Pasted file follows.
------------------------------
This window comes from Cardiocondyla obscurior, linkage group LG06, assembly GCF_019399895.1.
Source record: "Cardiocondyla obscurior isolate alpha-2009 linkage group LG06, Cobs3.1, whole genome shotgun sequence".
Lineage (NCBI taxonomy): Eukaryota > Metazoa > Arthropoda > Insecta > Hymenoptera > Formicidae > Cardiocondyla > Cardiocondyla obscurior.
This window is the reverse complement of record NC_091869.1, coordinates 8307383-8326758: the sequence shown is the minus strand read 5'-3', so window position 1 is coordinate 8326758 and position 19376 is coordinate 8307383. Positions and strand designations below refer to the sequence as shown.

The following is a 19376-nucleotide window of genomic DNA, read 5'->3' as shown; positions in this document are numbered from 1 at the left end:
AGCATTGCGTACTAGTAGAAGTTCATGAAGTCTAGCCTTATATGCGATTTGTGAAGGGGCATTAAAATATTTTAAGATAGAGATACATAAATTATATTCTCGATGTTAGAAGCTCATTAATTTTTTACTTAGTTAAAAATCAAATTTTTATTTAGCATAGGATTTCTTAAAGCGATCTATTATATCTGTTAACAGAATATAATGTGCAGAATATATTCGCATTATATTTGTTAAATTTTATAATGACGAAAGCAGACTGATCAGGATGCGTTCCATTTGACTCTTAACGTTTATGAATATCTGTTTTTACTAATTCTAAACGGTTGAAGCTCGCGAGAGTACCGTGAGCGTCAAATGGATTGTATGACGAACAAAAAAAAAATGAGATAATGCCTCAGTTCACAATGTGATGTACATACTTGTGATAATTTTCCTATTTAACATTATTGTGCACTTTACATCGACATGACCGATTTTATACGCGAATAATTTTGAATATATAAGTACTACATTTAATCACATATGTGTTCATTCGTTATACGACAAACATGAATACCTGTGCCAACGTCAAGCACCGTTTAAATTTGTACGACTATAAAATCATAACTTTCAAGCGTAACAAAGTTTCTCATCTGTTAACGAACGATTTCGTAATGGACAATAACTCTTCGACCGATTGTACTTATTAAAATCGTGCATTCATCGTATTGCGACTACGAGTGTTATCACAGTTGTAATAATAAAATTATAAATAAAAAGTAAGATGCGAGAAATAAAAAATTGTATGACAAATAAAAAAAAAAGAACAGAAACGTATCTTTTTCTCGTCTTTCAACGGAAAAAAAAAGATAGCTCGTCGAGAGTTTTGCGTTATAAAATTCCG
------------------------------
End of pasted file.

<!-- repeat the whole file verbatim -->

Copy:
This window comes from Cardiocondyla obscurior, linkage group LG06, assembly GCF_019399895.1.
Source record: "Cardiocondyla obscurior isolate alpha-2009 linkage group LG06, Cobs3.1, whole genome shotgun sequence".
Lineage (NCBI taxonomy): Eukaryota > Metazoa > Arthropoda > Insecta > Hymenoptera > Formicidae > Cardiocondyla > Cardiocondyla obscurior.
This window is the reverse complement of record NC_091869.1, coordinates 8307383-8326758: the sequence shown is the minus strand read 5'-3', so window position 1 is coordinate 8326758 and position 19376 is coordinate 8307383. Positions and strand designations below refer to the sequence as shown.

The following is a 19376-nucleotide window of genomic DNA, read 5'->3' as shown; positions in this document are numbered from 1 at the left end:
AGCATTGCGTACTAGTAGAAGTTCATGAAGTCTAGCCTTATATGCGATTTGTGAAGGGGCATTAAAATATTTTAAGATAGAGATACATAAATTATATTCTCGATGTTAGAAGCTCATTAATTTTTTACTTAGTTAAAAATCAAATTTTTATTTAGCATAGGATTTCTTAAAGCGATCTATTATATCTGTTAACAGAATATAATGTGCAGAATATATTCGCATTATATTTGTTAAATTTTATAATGACGAAAGCAGACTGATCAGGATGCGTTCCATTTGACTCTTAACGTTTATGAATATCTGTTTTTACTAATTCTAAACGGTTGAAGCTCGCGAGAGTACCGTGAGCGTCAAATGGATTGTATGACGAACAAAAAAAAAATGAGATAATGCCTCAGTTCACAATGTGATGTACATACTTGTGATAATTTTCCTATTTAACATTATTGTGCACTTTACATCGACATGACCGATTTTATACGCGAATAATTTTGAATATATAAGTACTACATTTAATCACATATGTGTTCATTCGTTATACGACAAACATGAATACCTGTGCCAACGTCAAGCACCGTTTAAATTTGTACGACTATAAAATCATAACTTTCAAGCGTAACAAAGTTTCTCATCTGTTAACGAACGATTTCGTAATGGACAATAACTCTTCGACCGATTGTACTTATTAAAATCGTGCATTCATCGTATTGCGACTACGAGTGTTATCACAGTTGTAATAATAAAATTATAAATAAAAAGTAAGATGCGAGAAATAAAAAATTGTATGACAAATAAAAAAAAAAGAACAGAAACGTATCTTTTTCTCGTCTTTCAACGGAAAAAAAAAGATAGCTCGTCGAGAGTTTTGCGTTATAAAATTCCG